Ian Obermiller

Part time hacker, full time dad.

React Anti-Pattern: Positional Children

When designing reusable components with React, you may need to dig into the children prop, say to wrap each child in another element or change the ordering. Once you’ve done so, you may also be tempted to do different things depending on the index of the child. An example from the Facebook codebase is the <LeftRight> component, which floats one child to the left, and another to the right. Its API looks like this:

  <div>floated to the left</div>
  <div>floated to the right</div>

Instead, simplify the API of <LeftRight> and pass the two children as props instead:

  left={<div>floated to the left</div>}
  right={<div>floated to the right</div>}

The props-based version:

  • Is easier to implement – no mucking about with React.Children
  • Is easier to use, since the API to the component is now explicit
  • Can have better validation, like requiring the props to be of a certain type
  • Is more flexible – what if left wasn’t required?

This post was inspired by spicyj’s comment on a React issue.

Flux Panel at ReactJS Conf 2015

Last week in Menlo Park was the first ReactJS conference, hosted by Facebook. I had the honor of being on the Flux Panel with some amazing developers. Bill Fisher did an excellent job preparing us for the panel and moderating, and it is chock full of nuggets of wisdom from those of us building some of the largest React+Flux apps. Topics include Relay vs Flux, isomorphic apps, maintainability, and approaches to data fetching.

(That’s me in the coveted React t-shirt, by the way)

For more Fluxxy goodness, check out my Flux interview with Andrew Cholakian and Trenton Strong.

Side-by-side diffs for Mercurial (hg)

Ever wish for hg diff in side-by-side view? I find it much easier to scan, assuming you have the horizontal real-estate in your terminal. Here is a simple guide to setting up side-by-side diffs in Mercurial on Linux/OSX: (more…)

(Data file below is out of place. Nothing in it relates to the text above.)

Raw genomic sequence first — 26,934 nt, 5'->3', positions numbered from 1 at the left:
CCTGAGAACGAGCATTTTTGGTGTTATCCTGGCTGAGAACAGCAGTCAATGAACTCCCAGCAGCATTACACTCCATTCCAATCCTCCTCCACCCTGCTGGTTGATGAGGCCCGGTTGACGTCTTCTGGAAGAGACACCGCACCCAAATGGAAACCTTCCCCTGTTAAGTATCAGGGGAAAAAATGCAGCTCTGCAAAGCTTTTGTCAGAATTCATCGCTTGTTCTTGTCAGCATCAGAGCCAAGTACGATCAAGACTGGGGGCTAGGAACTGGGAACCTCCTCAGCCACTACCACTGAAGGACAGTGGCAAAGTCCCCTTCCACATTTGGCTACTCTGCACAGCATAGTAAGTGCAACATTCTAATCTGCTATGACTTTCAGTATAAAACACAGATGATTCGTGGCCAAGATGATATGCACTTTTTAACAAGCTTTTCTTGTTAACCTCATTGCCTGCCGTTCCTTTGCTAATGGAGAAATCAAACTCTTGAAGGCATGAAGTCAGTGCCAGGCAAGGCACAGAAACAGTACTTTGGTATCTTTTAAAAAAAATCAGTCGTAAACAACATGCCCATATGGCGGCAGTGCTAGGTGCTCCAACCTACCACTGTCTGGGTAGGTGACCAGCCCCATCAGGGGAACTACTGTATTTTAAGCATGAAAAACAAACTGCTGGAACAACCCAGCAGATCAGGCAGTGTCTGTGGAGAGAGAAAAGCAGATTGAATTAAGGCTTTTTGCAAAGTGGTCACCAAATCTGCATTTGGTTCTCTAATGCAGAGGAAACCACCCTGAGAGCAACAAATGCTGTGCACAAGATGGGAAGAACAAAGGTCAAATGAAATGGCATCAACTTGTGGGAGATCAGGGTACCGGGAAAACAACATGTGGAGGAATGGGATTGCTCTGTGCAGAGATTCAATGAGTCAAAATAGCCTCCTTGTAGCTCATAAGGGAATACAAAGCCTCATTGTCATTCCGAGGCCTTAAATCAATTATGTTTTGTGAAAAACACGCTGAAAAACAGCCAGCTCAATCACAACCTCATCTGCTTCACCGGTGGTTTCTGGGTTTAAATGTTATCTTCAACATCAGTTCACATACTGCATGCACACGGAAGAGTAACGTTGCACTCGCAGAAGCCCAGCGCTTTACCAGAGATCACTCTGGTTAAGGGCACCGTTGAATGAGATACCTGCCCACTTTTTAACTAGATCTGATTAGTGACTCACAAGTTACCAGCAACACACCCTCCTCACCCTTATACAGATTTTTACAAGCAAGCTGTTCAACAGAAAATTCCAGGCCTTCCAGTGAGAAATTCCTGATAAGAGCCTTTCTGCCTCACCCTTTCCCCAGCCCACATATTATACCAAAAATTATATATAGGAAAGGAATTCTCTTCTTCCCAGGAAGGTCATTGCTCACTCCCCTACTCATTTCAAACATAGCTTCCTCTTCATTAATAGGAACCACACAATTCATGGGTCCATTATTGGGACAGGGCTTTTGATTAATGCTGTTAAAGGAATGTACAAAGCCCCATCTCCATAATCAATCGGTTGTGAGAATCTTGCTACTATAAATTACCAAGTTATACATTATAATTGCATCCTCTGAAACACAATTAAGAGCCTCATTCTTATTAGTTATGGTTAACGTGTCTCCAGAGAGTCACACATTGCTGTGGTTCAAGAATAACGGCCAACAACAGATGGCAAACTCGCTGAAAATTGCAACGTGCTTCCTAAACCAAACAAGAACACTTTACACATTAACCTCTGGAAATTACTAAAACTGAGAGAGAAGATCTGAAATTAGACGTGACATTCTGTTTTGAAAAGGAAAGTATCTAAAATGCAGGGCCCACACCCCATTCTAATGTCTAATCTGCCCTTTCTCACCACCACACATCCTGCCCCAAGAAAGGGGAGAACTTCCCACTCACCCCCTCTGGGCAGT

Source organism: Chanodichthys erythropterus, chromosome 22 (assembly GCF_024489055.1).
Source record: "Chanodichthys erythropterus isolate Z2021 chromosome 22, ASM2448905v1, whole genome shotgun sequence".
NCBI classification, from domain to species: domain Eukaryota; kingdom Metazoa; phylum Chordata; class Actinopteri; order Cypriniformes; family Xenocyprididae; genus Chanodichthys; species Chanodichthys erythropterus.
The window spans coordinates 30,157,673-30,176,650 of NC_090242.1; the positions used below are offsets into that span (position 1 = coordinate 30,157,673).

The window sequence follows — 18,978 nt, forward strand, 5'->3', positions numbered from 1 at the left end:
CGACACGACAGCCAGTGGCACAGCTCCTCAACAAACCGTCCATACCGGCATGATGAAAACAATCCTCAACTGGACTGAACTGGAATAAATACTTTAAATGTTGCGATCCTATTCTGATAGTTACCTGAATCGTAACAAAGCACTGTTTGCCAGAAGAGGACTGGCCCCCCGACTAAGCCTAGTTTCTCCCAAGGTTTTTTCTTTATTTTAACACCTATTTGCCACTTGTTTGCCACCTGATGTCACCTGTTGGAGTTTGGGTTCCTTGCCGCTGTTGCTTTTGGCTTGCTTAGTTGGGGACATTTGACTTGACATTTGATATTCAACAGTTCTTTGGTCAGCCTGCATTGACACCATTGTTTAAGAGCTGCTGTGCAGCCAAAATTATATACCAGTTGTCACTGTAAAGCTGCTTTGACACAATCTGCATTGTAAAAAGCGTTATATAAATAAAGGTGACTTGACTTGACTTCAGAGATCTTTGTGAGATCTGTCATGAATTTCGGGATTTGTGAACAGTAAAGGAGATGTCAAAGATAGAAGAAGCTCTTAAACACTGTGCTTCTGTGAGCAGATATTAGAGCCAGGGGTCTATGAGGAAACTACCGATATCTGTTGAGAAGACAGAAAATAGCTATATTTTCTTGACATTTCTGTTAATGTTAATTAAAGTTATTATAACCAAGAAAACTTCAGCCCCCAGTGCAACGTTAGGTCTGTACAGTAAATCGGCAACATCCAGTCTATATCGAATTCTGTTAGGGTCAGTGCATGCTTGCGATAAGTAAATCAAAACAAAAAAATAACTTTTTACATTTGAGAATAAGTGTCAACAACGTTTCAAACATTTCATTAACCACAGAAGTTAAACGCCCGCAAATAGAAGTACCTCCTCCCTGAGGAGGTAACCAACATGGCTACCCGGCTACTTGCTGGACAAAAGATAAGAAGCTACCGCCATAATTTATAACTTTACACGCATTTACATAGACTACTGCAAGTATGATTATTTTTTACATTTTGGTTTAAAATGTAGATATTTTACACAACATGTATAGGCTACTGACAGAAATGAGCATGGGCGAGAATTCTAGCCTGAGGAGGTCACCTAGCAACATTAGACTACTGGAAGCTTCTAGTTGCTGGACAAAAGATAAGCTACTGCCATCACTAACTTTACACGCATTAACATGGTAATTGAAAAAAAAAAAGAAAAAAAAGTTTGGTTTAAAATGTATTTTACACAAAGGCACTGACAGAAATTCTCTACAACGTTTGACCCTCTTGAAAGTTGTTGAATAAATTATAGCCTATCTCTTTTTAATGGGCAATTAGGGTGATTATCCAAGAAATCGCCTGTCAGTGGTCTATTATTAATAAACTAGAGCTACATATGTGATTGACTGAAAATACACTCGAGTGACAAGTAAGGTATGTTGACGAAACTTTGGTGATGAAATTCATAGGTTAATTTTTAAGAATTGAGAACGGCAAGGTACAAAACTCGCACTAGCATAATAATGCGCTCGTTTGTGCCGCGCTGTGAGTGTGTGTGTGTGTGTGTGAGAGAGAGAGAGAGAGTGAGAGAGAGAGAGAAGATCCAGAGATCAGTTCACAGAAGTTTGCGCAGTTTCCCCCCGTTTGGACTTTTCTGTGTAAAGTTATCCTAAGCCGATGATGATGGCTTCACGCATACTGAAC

React and Flux Interview

Andrew Cholakian and Trenton Strong, avid users of React, asked me a few insightful questions about using Flux with React in a large app. The full transcription follows.


Pretty printing text with even line lengths

The following demo pretty prints the entered text to the desired line width by making the lines as even as possible. The demo uses a dynamic programming algorithm to choose line breaks in such a way that the sum of the squares of the slack is minimized.


jQuery Performance: :not() vs .not()

While doing some profiling on Socl, I noticed a particular jQuery selector that was taking an inordinate amount of time to run:

var toTranslate = this.$element.find('.translatable').not('.translated');

The purpose of the code is to find elements that can be translated, but haven’t been already. My suspicion was on the .not() addition, and lo and behold, inlining the clause into the first selector dramatically increased performance:

var toTranslate = this.$element.find('.translatable:not(.translated)');


Highlight search terms in C#, Javascript and TypeScript

Following is a function that given a string and a search query will wrap bold tags around search terms that were found in the query:


text = “The theory of the big bang was proposed in…”
query = “Big Bang Theory”
result = “The <b>theory</b> of the <b>big</b> <b>bang</b> was proposed in…”
result as html = The theory of the big bang was proposed in….

TypeScript Syntax Highlighting for WordPress

For my first post on TypeScript, I included many code samples, and found the Javascript highlighting to be lacking since TypeScript introduces a number of new keywords. To remedy, I’ve put together a simple plugin that adds a TypeScript brush to the SyntaxHighlighter Evolved plugin, using this excellent tutorial. Once installed, you can use the new tags to highlight your TypeScript code, either [ts][/ts] or [typescript][/typescript].

Download the "SyntaxHighlighter Evolved: TypeScript Brush" plugin


TypeScript Highlights

Microsoft recently released a new, open source language called TypeScript. It is a strict superset of Javascript, and compiles directly to Javascript. The compiler is open source, and written in TypeScript itself. My team at Microsoft has been dogfooding TypeScript for several months now, and I thought I’d share a few of my favorite parts of the language.


LINQ for Javascript

While evaluating the different options for bringing LINQ-like operators to JavaScript, I compiled the following list of existing libraries:

I’d love to hear about any others!

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